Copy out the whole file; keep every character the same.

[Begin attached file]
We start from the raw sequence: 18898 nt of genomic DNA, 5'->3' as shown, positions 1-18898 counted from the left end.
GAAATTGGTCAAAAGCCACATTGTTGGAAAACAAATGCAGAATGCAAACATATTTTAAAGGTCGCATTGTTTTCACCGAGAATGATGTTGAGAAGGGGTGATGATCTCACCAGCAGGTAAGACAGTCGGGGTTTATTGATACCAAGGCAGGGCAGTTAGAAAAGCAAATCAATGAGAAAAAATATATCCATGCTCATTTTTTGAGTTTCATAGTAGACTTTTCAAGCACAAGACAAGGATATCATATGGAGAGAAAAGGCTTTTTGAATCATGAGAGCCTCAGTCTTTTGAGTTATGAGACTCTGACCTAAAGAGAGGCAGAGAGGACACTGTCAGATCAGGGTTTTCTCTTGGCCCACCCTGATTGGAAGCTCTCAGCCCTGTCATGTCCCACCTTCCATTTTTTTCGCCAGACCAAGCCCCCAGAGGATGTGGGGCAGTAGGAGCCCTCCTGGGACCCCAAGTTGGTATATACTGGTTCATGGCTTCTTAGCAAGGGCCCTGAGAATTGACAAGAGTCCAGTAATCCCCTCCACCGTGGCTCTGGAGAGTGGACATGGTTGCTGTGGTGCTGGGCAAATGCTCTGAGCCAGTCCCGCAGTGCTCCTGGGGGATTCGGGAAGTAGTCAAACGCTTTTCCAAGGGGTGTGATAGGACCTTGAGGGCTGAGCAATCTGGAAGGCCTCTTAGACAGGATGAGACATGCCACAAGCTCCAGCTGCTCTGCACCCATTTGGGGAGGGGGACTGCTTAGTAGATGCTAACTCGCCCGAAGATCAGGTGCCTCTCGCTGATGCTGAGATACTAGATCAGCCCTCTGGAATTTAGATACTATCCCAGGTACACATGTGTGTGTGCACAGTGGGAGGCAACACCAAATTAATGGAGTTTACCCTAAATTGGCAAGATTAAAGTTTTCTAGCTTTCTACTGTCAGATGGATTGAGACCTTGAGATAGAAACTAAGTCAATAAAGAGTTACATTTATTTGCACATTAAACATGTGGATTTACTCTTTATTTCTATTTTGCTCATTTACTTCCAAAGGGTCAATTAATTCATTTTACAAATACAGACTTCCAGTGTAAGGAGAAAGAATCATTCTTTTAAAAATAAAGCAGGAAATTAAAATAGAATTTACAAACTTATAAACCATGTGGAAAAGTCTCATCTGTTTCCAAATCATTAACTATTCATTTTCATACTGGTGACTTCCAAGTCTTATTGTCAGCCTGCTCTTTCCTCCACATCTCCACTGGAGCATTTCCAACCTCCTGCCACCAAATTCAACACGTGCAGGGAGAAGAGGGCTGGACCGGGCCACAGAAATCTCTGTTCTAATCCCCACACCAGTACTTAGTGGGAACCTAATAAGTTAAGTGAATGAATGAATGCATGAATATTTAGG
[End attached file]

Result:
We start from the raw sequence: 18898 nt of genomic DNA, 5'->3' as shown, positions 1-18898 counted from the left end.
GAAATTGGTCAAAAGCCACATTGTTGGAAAACAAATGCAGAATGCAAACATATTTTAAAGGTCGCATTGTTTTCACCGAGAATGATGTTGAGAAGGGGTGATGATCTCACCAGCAGGTAAGACAGTCGGGGTTTATTGATACCAAGGCAGGGCAGTTAGAAAAGCAAATCAATGAGAAAAAATATATCCATGCTCATTTTTTGAGTTTCATAGTAGACTTTTCAAGCACAAGACAAGGATATCATATGGAGAGAAAAGGCTTTTTGAATCATGAGAGCCTCAGTCTTTTGAGTTATGAGACTCTGACCTAAAGAGAGGCAGAGAGGACACTGTCAGATCAGGGTTTTCTCTTGGCCCACCCTGATTGGAAGCTCTCAGCCCTGTCATGTCCCACCTTCCATTTTTTTCGCCAGACCAAGCCCCCAGAGGATGTGGGGCAGTAGGAGCCCTCCTGGGACCCCAAGTTGGTATATACTGGTTCATGGCTTCTTAGCAAGGGCCCTGAGAATTGACAAGAGTCCAGTAATCCCCTCCACCGTGGCTCTGGAGAGTGGACATGGTTGCTGTGGTGCTGGGCAAATGCTCTGAGCCAGTCCCGCAGTGCTCCTGGGGGATTCGGGAAGTAGTCAAACGCTTTTCCAAGGGGTGTGATAGGACCTTGAGGGCTGAGCAATCTGGAAGGCCTCTTAGACAGGATGAGACATGCCACAAGCTCCAGCTGCTCTGCACCCATTTGGGGAGGGGGACTGCTTAGTAGATGCTAACTCGCCCGAAGATCAGGTGCCTCTCGCTGATGCTGAGATACTAGATCAGCCCTCTGGAATTTAGATACTATCCCAGGTACACATGTGTGTGTGCACAGTGGGAGGCAACACCAAATTAATGGAGTTTACCCTAAATTGGCAAGATTAAAGTTTTCTAGCTTTCTACTGTCAGATGGATTGAGACCTTGAGATAGAAACTAAGTCAATAAAGAGTTACATTTATTTGCACATTAAACATGTGGATTTACTCTTTATTTCTATTTTGCTCATTTACTTCCAAAGGGTCAATTAATTCATTTTACAAATACAGACTTCCAGTGTAAGGAGAAAGAATCATTCTTTTAAAAATAAAGCAGGAAATTAAAATAGAATTTACAAACTTATAAACCATGTGGAAAAGTCTCATCTGTTTCCAAATCATTAACTATTCATTTTCATACTGGTGACTTCCAAGTCTTATTGTCAGCCTGCTCTTTCCTCCACATCTCCACTGGAGCATTTCCAACCTCCTGCCACCAAATTCAACACGTGCAGGGAGAAGAGGGCTGGACCGGGCCACAGAAATCTCTGTTCTAATCCCCACACCAGTACTTAGTGGGAACCTAATAAGTTAAGTGAATGAATGAATGCATGAATATTTAGG